Why a mystery armoured train could hold the key to Kim Jong-un’s rumoured visit to China
Rail has long been the favoured mode of transport for North Korea’s leaders and Monday night’s arrival at Beijing has led to intense speculation that the country’s reclusive leader is making his first trip abroad as leader
The mysterious armoured train that arrived in Beijing on Monday night is one of the main pieces of evidence to support the theory that Kim Jong-un is making a historic visit to China.
While Beijing has yet to confirm Kim is in Beijing, the arrival of the train coupled with reports of heightened security at a state guest house and along the Chinese border with North Korea, all point towards a visit by a senior figure from Pyongyang.
If the train really was carrying the younger Kim it would be his first trip abroad since he succeeded his father in late 2011.
Heavily fortified – and, if rumour is to be believed, luxurious – rail carriages were the favoured mode of transport for the North Korean leader’s father and grandfather.
Kim Il-sung, the founder of the Communist dynasty, used a train as his headquarters during the Korean war, and his heirs have continued to prefer rail over air travel.
The trains are believed to be decked out with conference rooms, bedrooms, and audience chambers, with hi-tech communications such as satellite phones and flat-screen television screens.
It was last seen outside the country in 2011 when Kim Jong-il, the current leader’s father, visited Ulan-Ude in southeastern Russia to meet Dmitry Medvedev, the president at the time.
At the time South Korea’s Chosun Ilbo newspaper reported that the elder Kim, who was afraid of flying, rode in a convoy of three trains.
He travelled in the middle one, with an advance train checking that the tracks were safe and the rear train carrying support personnel.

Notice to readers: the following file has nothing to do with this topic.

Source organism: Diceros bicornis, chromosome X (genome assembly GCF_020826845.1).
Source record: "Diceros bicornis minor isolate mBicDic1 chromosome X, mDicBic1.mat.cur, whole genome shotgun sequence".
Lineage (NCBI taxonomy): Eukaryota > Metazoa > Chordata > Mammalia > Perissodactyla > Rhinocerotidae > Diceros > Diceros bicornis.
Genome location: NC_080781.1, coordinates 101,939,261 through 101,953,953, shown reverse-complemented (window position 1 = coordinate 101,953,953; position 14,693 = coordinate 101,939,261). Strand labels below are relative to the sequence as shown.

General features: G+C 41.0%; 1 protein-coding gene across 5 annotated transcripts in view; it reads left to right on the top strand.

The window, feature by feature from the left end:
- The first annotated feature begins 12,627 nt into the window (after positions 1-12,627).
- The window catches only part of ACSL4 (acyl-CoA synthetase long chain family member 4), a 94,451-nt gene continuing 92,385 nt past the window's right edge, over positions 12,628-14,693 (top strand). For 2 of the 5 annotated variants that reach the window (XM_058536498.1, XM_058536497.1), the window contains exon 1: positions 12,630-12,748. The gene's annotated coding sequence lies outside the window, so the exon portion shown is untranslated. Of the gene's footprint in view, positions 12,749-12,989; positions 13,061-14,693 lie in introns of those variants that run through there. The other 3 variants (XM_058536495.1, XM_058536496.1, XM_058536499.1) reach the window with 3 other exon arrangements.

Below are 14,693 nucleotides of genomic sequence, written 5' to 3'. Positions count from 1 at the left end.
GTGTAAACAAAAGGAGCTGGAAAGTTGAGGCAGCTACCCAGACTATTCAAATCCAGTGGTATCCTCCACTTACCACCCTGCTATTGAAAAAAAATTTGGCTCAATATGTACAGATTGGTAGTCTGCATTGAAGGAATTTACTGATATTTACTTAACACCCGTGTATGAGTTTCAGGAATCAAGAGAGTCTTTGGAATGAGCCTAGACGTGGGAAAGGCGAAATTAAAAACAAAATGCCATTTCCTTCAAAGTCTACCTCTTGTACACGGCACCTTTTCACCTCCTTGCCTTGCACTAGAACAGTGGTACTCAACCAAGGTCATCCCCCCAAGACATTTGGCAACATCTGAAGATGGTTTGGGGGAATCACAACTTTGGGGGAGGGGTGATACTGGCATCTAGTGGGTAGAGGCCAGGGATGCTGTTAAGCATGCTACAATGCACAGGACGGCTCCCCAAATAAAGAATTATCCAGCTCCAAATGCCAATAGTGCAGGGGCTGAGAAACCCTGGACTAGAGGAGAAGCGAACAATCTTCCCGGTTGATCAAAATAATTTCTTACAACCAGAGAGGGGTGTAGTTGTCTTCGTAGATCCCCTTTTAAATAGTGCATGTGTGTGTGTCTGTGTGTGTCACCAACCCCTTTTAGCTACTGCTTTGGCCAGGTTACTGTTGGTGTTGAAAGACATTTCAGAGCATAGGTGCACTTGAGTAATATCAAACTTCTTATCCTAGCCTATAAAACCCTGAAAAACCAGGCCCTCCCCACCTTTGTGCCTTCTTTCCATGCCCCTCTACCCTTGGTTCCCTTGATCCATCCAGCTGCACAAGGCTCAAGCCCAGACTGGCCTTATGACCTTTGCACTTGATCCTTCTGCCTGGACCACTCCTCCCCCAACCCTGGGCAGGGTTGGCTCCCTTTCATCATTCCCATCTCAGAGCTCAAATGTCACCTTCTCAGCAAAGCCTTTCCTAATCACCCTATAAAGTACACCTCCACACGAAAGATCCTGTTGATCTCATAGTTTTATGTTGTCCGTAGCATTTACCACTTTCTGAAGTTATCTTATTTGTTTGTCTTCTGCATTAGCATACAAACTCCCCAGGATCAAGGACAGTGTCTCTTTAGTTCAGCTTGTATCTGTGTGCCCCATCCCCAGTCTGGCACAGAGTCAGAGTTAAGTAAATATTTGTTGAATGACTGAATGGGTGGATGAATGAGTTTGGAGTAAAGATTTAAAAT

The train also carried two armoured Mercedes to carry Kim to and from the train.
While few have been able to access these trains, details have been revealed by North Korea state media and by accounts from passengers who have been given a rare glimpse of what happens onboard.
According to the former Russian diplomat Konstantin Pulikovsky, the 22-carriage train Kim took on a trip to Russia in 2011 was well-stocked with luxuries, including live lobsters and fine wines from Bordeaux and Burgundy.
North Korea’s official broadcaster has also previously featured images of the trains, detailing carriage floors bulletproofed with iron sheets and a narrow train carriage that appeared to contain Kim Jong-il’s office – complete with glossy wooden floors, a wooden desk and chair, and camel-coloured sofa.
The dictator maintained six of these trains for his personal use, with 19 stations in North Korea that had been solely designed to serve these trains, according to analysis cited by Chosun Ilbo.
The trains usually travel at 60km/h (37mph) and were given enhanced levels of security after a 2004 explosion near North Korea’s border with China that left 160 people dead and 1,300 injured in what was rumoured to have been an assassination attempt on Kim.
Kim had taken numerous trips on these trains, and according to North Korean television, he even died of a heart attack on board one of them.
North Korean leaders rarely leave their country – if the train really was carrying the younger Kim it would be his first trip abroad since he succeeded his father – so its arrival has fuelled speculation ahead of a proposed summit between the younger Kim and US President Donald Trump.
Direct talks between the leaders, planned to take place before a May deadline, had previously stirred talk that China – North Korea’s largest trading partner – was being sidelined as an actor in the Korean peninsula.